Consequently, the new content of movies like this requires a whole new level of creativity and balance to adequately convey the layers of meaning in the source texts, and the dual audience (children and adults) plays a fundamental role in the process of translation. All in all, it could be argued that the Italian translators have given special consideration to the comic skopos of Zootopia and the young audience it addresses. Italian dubbing often resorts to southern dialects in the translation of comedies, sitcoms and cartoons, thus producing humorous discourse and evoking the ‘Otherness of the South’ (Iaia 2015: 80). By the same token, in Zootropolis these strategies seem to compensate for the loss of the original language and may be easily excusable when they seek to convey the film’s sociolinguistics and its humorous function (Dore 2009, 2019). Notwithstanding this, this approach has the same merits and issues of the ST in relation to cultural representation. On the one hand, it has the merit of translating and maintaining the diversity of the ST (e.g. employing southern and northern accents and including features of sociolects like a range of teen language), in a way the target audience can understand and relate to. On the other hand, the choice to adopt a target-oriented strategy hinging on stereotypes and instances of linguistic profiling (especially related to southern Italy) seems to subvert the ST’s original message of inclusion and mutual tolerance. The dubbing of Duke Weaselton in particular seems to be one of those unfortunate cases in which the use of creative dubbing for comic purposes ends up perpetuating regional stereotypes related to the target culture, i.e. associating Naples (and southern Italy) with crime and theft.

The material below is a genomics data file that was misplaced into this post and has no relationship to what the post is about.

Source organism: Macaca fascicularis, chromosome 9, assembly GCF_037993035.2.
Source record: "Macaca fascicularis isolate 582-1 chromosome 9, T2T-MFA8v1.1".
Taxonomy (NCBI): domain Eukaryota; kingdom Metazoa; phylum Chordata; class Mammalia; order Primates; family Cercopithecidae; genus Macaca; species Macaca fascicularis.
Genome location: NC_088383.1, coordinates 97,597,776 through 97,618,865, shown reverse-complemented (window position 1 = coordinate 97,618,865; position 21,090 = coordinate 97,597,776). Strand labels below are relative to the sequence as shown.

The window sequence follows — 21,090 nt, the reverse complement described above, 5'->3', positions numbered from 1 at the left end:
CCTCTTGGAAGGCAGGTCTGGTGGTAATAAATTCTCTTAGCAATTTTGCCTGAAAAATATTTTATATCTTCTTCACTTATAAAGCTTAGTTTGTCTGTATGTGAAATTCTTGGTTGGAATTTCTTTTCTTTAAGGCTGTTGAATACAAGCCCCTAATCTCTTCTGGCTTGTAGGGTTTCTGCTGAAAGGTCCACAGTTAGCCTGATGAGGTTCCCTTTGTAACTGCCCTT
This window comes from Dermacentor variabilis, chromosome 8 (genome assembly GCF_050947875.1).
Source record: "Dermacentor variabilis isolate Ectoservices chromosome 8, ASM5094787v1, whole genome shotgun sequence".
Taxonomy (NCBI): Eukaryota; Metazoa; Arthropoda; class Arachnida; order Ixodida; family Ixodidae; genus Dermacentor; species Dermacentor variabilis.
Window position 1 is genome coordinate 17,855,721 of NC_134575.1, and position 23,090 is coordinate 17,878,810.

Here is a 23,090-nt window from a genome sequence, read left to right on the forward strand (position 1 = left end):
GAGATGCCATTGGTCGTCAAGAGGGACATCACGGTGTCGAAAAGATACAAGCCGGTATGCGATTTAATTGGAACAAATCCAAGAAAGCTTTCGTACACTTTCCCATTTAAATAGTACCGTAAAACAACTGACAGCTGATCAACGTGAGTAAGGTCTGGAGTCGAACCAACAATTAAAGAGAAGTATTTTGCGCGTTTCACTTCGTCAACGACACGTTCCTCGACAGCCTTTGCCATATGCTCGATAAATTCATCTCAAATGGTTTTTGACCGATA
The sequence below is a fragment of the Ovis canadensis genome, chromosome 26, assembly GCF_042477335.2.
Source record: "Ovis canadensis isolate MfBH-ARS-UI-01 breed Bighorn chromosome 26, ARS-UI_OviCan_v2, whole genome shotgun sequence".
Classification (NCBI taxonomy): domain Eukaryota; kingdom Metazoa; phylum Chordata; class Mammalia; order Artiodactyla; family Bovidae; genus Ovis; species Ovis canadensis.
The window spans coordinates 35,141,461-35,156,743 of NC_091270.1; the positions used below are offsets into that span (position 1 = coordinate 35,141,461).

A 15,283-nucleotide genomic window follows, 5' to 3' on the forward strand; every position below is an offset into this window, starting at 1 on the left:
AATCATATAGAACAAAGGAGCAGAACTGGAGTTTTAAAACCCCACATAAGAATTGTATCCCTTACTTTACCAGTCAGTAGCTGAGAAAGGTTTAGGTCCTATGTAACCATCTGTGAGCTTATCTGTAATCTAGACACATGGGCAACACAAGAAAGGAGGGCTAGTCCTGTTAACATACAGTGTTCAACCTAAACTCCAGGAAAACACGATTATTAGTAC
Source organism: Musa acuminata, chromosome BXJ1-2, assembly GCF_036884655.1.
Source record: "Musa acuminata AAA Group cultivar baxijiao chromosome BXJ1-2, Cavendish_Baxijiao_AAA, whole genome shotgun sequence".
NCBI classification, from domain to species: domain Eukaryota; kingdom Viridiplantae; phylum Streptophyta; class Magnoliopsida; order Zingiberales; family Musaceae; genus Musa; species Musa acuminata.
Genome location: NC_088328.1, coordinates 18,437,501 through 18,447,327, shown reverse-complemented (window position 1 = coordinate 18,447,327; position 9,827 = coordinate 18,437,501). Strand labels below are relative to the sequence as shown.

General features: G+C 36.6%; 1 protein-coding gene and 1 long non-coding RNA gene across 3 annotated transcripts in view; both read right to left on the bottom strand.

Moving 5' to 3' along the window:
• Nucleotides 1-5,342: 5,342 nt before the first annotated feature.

Hence, far from suggesting that dubbing teams stop using creative dubbing altogether, I would propose considering its implications in more detail before opting for it.

Acknowledgements

I would like to thank Lydia Hayes for her insightful comments on Chief Bogo's accent.

References

Booker, Marvin Keith (2010) Disney, Pixar and The Hidden Messages of Children’s Films. Santa Barbara, CA, Praeger.

Bruti, Silvia (2009) ‘From the U.S. to Rome passing through Paris: accents and dialects in The Aristocats and its Italian Dubbed Version’. Marrano, M. Giorgio, Nadiani, Giovanni and Rundle, Christopher (eds.) The Translation of Dialects in Multimedia in Special Issue, inTRAlinea, http://www.intralinea.org/specials/article/From_the_US_to_Rome_passing_through_Paris (accessed 06/08/2018)

Bucholtz, Mary and Lopez, Qiuana (2014) ‘Performing blackness, forming whiteness: Linguistic minstrelsy in Hollywood film’, Journal of Sociolinguistics 15, no. 5: 680–706.

Camuzio, E. (1993) ‘Voce/Volto. Problemi della vocalità nel doppiaggio cinematografico’, il verri marzo-giugno (1-2): 192-217.

Chaume, Frederic (2012). Audiovisual Translation: Dubbing. Manchester: St. Jerome Publishing.

Dore, Margherita (2009) ‘Target Language Influences over Source Texts: A Novel Dubbing Approach, in The Simpsons, First Series’, in Translating Regionalised Voices for Audiovisual, Federico Federici (ed.), Roma: Aracne editrice: 136-156.

Dore, Margherita (2019) Humour in Audiovisual Translation. Theories and Applications. London: Routledge.

Di Giovanni, Elena (2003) ‘Cultural Otherness and Global Communication in Walt Disney Films at the Turn of the Century’, The Translator 9: 207-223.

---- (2007) ‘Disney Films: Reflections of the Other and the Self’, in ‘Intercultural Communication’, in Special Issue, Culture, Language and Representation 4, José. R. Prado (ed.): 91-111.

Ferrari, Chiara (2006) ‘Translating Stereotypes: Local and Global in Italian Television Dubbing’, in Armstrong, N. and Federici, F. M. (eds.) Translating Voices, Translating Regions, Rome: ARACNE, pp. 123-142.

Hodson, Jane (2014) Dialect in Film and Literature. Houndmills, Palgrave MacMillan.

Iaia, Pietro Luigi (2015) The Dubbing Translation of Humorous Audiovisual Texts. Newcastle upon Tyne, UK, Cambridge Scholars Publishing.

La Polla, Franco (1994) ‘Quel che si fa dopo mangiato: doppiaggio e contesto culturale’, in Il doppiaggio. Trasposizioni linguistiche e culturali, Baccoli, R., Bollettieri Bosinelli, R. M. and Davoli, L. (eds.), Bologna: CLUEB, 51-60.